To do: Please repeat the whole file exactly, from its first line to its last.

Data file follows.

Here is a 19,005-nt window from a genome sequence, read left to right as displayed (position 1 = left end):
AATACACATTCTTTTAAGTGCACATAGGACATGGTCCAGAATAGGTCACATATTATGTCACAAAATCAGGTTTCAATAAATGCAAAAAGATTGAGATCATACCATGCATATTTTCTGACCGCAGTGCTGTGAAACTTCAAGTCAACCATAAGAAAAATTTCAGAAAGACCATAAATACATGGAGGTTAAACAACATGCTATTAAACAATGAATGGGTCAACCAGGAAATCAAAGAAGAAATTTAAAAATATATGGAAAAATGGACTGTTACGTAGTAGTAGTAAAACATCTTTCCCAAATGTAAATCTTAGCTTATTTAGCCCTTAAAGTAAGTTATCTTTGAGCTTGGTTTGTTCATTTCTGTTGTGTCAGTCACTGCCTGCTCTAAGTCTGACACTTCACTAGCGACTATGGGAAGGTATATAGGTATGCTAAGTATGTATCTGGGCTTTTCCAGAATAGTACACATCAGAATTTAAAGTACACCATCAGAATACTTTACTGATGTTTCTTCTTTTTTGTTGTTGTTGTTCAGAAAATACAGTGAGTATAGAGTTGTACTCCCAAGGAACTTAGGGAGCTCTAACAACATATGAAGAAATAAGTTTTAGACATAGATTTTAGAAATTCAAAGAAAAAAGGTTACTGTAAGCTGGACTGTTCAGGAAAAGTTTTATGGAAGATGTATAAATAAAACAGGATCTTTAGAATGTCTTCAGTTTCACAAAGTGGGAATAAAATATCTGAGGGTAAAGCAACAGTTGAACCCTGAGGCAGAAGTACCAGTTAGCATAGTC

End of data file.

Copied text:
Here is a 19,005-nt window from a genome sequence, read left to right as displayed (position 1 = left end):
AATACACATTCTTTTAAGTGCACATAGGACATGGTCCAGAATAGGTCACATATTATGTCACAAAATCAGGTTTCAATAAATGCAAAAAGATTGAGATCATACCATGCATATTTTCTGACCGCAGTGCTGTGAAACTTCAAGTCAACCATAAGAAAAATTTCAGAAAGACCATAAATACATGGAGGTTAAACAACATGCTATTAAACAATGAATGGGTCAACCAGGAAATCAAAGAAGAAATTTAAAAATATATGGAAAAATGGACTGTTACGTAGTAGTAGTAAAACATCTTTCCCAAATGTAAATCTTAGCTTATTTAGCCCTTAAAGTAAGTTATCTTTGAGCTTGGTTTGTTCATTTCTGTTGTGTCAGTCACTGCCTGCTCTAAGTCTGACACTTCACTAGCGACTATGGGAAGGTATATAGGTATGCTAAGTATGTATCTGGGCTTTTCCAGAATAGTACACATCAGAATTTAAAGTACACCATCAGAATACTTTACTGATGTTTCTTCTTTTTTGTTGTTGTTGTTCAGAAAATACAGTGAGTATAGAGTTGTACTCCCAAGGAACTTAGGGAGCTCTAACAACATATGAAGAAATAAGTTTTAGACATAGATTTTAGAAATTCAAAGAAAAAAGGTTACTGTAAGCTGGACTGTTCAGGAAAAGTTTTATGGAAGATGTATAAATAAAACAGGATCTTTAGAATGTCTTCAGTTTCACAAAGTGGGAATAAAATATCTGAGGGTAAAGCAACAGTTGAACCCTGAGGCAGAAGTACCAGTTAGCATAGTC